Okay so, again, not a bad apology, besides the "didn't mean it in a homophobic way". How the fuck else can we interpret "suck my dick, faggot" besides in an antigay way? But the apology doesn't matter. He clearly harbors negative shit towards gays and embraces the societal notion that calling someone a faggot is an insult. He confesses that he thought of the "most hurtful" thing he could think of, and he came up with "suck my dick my, faggot." Not anything about character or value—sexual orientation was the lowest blow (lol) he could think of. This is the problem. Jonah is all image when it comes to supporting the LGBTQ community, but when when his mental guard was down and he was unable to regulate himself, his unfiltered thoughts came out: being gay is inferior and therefore something to use an insult. This is fucked up.

Maybe someday he will be a better person, but he certainly did not become a better person just for regretting saying something that will seriously damage his reputation and image—arguably two of the most important factors in an actor's career.

And if you think I'm being harsh, overreacting or unforgiving then let me point out that I actually have don't have a problem with the word faggot, fag or certain people saying it. The people who are "allowed" to say it are people who, unlike Jonah, do not harbor negative emotions towards homos on a deeper level. If my friend, who I know is totally cool with me liking dudes and homos in general, said fag I wouldn't care, at all. I don't think he ever would, but hypothetically it'd be fine because it would actually be a joke.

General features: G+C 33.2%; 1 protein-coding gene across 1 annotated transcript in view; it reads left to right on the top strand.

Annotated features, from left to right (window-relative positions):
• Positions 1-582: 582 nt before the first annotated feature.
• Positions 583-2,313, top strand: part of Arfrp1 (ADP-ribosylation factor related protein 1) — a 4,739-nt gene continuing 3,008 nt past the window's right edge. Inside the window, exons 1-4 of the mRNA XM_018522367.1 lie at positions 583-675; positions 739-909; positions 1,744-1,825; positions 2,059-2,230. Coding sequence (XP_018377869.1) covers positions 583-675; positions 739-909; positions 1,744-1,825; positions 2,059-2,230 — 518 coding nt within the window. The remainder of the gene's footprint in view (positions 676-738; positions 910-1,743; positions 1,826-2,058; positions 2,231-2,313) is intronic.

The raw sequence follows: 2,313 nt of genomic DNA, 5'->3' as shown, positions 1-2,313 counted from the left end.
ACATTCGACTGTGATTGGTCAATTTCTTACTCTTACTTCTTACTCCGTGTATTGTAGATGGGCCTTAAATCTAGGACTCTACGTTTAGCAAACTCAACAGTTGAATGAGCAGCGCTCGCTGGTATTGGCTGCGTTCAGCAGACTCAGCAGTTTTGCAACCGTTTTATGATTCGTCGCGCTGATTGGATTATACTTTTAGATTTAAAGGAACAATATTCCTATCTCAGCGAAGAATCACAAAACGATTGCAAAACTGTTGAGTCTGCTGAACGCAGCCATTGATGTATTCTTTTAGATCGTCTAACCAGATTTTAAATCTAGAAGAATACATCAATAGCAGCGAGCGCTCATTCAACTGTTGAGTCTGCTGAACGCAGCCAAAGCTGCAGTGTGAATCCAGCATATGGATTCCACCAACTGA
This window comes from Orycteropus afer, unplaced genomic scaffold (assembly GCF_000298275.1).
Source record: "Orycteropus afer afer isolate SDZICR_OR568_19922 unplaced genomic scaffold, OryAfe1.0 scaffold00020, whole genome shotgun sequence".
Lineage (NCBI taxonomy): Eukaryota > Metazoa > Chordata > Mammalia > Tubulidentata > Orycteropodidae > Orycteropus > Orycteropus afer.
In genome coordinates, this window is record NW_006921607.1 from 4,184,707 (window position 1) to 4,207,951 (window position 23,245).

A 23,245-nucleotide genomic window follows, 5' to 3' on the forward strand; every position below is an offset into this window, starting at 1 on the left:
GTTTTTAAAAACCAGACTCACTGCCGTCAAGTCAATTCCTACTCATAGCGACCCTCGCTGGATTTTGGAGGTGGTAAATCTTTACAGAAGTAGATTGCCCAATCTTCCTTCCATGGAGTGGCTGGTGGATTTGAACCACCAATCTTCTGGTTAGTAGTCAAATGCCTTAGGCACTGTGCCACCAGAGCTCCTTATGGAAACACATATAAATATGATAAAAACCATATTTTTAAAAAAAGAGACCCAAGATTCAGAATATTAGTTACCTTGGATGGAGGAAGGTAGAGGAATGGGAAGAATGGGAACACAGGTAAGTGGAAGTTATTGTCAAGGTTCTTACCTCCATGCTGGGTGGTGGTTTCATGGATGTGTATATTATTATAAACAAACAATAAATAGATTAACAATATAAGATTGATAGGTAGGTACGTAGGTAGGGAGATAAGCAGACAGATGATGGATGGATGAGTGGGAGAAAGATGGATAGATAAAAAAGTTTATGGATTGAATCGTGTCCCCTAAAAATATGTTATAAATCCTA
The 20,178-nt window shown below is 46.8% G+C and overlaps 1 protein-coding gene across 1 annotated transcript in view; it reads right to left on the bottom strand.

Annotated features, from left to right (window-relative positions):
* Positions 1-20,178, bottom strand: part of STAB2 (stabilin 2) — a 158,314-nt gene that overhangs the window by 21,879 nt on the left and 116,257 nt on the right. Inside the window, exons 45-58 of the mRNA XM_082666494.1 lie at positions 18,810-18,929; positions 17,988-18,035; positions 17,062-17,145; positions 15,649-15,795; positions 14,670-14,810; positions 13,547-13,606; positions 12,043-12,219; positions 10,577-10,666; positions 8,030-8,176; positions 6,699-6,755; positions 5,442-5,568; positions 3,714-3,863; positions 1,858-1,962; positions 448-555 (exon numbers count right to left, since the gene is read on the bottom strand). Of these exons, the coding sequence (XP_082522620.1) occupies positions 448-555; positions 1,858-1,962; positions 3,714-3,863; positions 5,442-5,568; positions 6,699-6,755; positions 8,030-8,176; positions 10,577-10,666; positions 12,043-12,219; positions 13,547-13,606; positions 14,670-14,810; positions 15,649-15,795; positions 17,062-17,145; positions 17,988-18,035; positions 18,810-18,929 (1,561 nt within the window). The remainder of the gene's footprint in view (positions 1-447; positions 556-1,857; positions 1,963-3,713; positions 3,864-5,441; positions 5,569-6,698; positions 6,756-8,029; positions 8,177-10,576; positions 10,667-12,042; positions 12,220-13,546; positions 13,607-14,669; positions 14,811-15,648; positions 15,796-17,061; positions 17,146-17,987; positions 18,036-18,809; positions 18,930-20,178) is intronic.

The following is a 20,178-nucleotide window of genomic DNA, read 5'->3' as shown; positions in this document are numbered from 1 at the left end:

If you're not racist, I think it's fine to make jokes about race—because it's actually just joke, not a manifestation of irrational hate. It's not saying things that makes you racist or homophobic, it's your actions and, above all, your core beliefs. Jonah is, at his core, antihomo and thinks we're inferior as people. I believe he is personally sorry—even beyond the effect this has had/will have on his career, but I can't accept him for who he is because he is, at this core, supercilious in his sexual orientation. This is from Jonah, who I could call fat and stupid. But I won't.